Friday, June 28, 2019



Yesterday official site The Beatles is clearly one of the most celebrated bands in history not only because of those great songs they wrote and performed, but also because of their personas. Everyone can sing Beatles' songs, but none of them can recreate the Beatles' magic. But that doesn't mean one won't keep trying. Fondly paying tribute to the Beatles, the director Danny Boyle's new romantic comedy "Yesterday" (UK 2019 | 116 min.) gives that idea a try under a radical circumstance, but it only proves to be futile.

The story is set up on a quite amusing and intriguing "what-if" scenario: can you imagine a world in which no one has ever heard the Beatles' songs? Well, almost no one, except Jack Malik (Himesh Patel), a struggling amateur musician from Suffolk. He works part-time in a warehouse and performs from gig to gig with his childhood friend Ellie Appleton (Lily James) who acts as his manager and drives him around.

During a brief and bizarre world-wide electricity blackout, Jack is hit by a bus. When he wakes up in a hospital, he finds out that two of his front teeth are not the only thing that got lost because of the accident: the entire collective memory of the Beatles, among a few other things, is completely wiped out from society, except from Jack's memory.

When Jack sings Yesterday, his friends are completely awestruck by the song thinking it's written by Jack. Finally, he sees an opportunity in his music career and begins to sing the Beatles' songs as if they are his own work.

Jack's "songwriting talent" is taken notice by other musicians like Ed Sheeran (playing himself) and his manager Debra (Kate McKinnon) who promises to make Jack a super star. Jack is facing a tough choice between fame and his relationship with Ellie.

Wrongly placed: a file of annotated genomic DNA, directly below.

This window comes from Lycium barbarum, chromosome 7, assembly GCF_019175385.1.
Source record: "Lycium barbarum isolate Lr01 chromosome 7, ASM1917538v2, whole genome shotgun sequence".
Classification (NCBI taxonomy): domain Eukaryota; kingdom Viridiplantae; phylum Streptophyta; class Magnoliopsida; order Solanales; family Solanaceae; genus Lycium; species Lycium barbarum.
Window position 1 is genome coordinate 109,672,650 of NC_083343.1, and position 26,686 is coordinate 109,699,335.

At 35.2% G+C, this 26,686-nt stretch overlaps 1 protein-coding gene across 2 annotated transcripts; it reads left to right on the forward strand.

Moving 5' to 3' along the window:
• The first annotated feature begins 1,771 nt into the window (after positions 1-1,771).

Yesterday Official Site
Himesh Patel and Ed Sheeran in Yesterday. Jonathan Prime/Universal Pictures

The film's setup has a huge potential to explore deeper about how the Beatles' music became legendary and what the pop-culture would be like without the Beatles. Instead, the director Danny Boyle follows the romantic comedy playbook and lets Jack and Ellie's courtship take center stage. Unfortunately, the chemistry between the two protagonists is only on paper but not on screen, and their love story is dead on arrival.

Since the romantic part isn't compelling, let's turn to the music. Even though Jack is a not-so-bad singer, it's unlikely that he is able to reignite the Beatles' excitement whenever he recites a Beatles' song. But the world is overwhelmed by Jack, so the magic must lie within the music. Yet, the film failed to establish that.

That doesn't mean this film is not occasionally funny and delightful to the ears—it plays the music of the Beatles after all! There are quite a few comical moments that can surely please a crowd and trigger chuckles, especially whenever Kate McKinnon appears on screen.

Too bad the film's promising high concept is ruined by a lame romantic plot. Luckily, we all still remember the Beatles and their iconic song Yesterday to be entertained by the film.

"Yesterday" opens on Friday, June 28, 2019.

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